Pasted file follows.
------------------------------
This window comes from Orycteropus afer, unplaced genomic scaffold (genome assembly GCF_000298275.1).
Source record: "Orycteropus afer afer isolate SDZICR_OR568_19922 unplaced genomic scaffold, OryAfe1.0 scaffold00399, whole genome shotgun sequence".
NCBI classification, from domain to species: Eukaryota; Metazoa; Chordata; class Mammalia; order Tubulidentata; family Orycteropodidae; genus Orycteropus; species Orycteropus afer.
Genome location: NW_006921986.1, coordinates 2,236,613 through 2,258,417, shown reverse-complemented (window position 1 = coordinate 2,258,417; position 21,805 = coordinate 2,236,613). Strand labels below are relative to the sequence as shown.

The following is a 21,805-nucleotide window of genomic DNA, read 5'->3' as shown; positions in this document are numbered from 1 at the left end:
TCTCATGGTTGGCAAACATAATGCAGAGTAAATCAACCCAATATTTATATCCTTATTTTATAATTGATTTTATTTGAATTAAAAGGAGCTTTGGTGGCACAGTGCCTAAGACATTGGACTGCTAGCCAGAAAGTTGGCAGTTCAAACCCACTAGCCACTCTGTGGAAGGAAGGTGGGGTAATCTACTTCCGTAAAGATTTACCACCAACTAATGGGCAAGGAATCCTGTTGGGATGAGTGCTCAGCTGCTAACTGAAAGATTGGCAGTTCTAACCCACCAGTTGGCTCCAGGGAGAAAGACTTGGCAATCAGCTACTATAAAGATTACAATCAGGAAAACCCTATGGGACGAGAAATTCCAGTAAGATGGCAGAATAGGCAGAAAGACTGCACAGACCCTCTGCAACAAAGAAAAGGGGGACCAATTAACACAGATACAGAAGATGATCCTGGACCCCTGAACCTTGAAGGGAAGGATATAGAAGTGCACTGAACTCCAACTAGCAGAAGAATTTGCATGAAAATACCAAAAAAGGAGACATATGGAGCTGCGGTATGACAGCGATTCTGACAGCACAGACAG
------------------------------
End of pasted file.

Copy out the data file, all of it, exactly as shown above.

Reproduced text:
This window comes from Orycteropus afer, unplaced genomic scaffold (genome assembly GCF_000298275.1).
Source record: "Orycteropus afer afer isolate SDZICR_OR568_19922 unplaced genomic scaffold, OryAfe1.0 scaffold00399, whole genome shotgun sequence".
NCBI classification, from domain to species: Eukaryota; Metazoa; Chordata; class Mammalia; order Tubulidentata; family Orycteropodidae; genus Orycteropus; species Orycteropus afer.
Genome location: NW_006921986.1, coordinates 2,236,613 through 2,258,417, shown reverse-complemented (window position 1 = coordinate 2,258,417; position 21,805 = coordinate 2,236,613). Strand labels below are relative to the sequence as shown.

The following is a 21,805-nucleotide window of genomic DNA, read 5'->3' as shown; positions in this document are numbered from 1 at the left end:
TCTCATGGTTGGCAAACATAATGCAGAGTAAATCAACCCAATATTTATATCCTTATTTTATAATTGATTTTATTTGAATTAAAAGGAGCTTTGGTGGCACAGTGCCTAAGACATTGGACTGCTAGCCAGAAAGTTGGCAGTTCAAACCCACTAGCCACTCTGTGGAAGGAAGGTGGGGTAATCTACTTCCGTAAAGATTTACCACCAACTAATGGGCAAGGAATCCTGTTGGGATGAGTGCTCAGCTGCTAACTGAAAGATTGGCAGTTCTAACCCACCAGTTGGCTCCAGGGAGAAAGACTTGGCAATCAGCTACTATAAAGATTACAATCAGGAAAACCCTATGGGACGAGAAATTCCAGTAAGATGGCAGAATAGGCAGAAAGACTGCACAGACCCTCTGCAACAAAGAAAAGGGGGACCAATTAACACAGATACAGAAGATGATCCTGGACCCCTGAACCTTGAAGGGAAGGATATAGAAGTGCACTGAACTCCAACTAGCAGAAGAATTTGCATGAAAATACCAAAAAAGGAGACATATGGAGCTGCGGTATGACAGCGATTCTGACAGCACAGACAG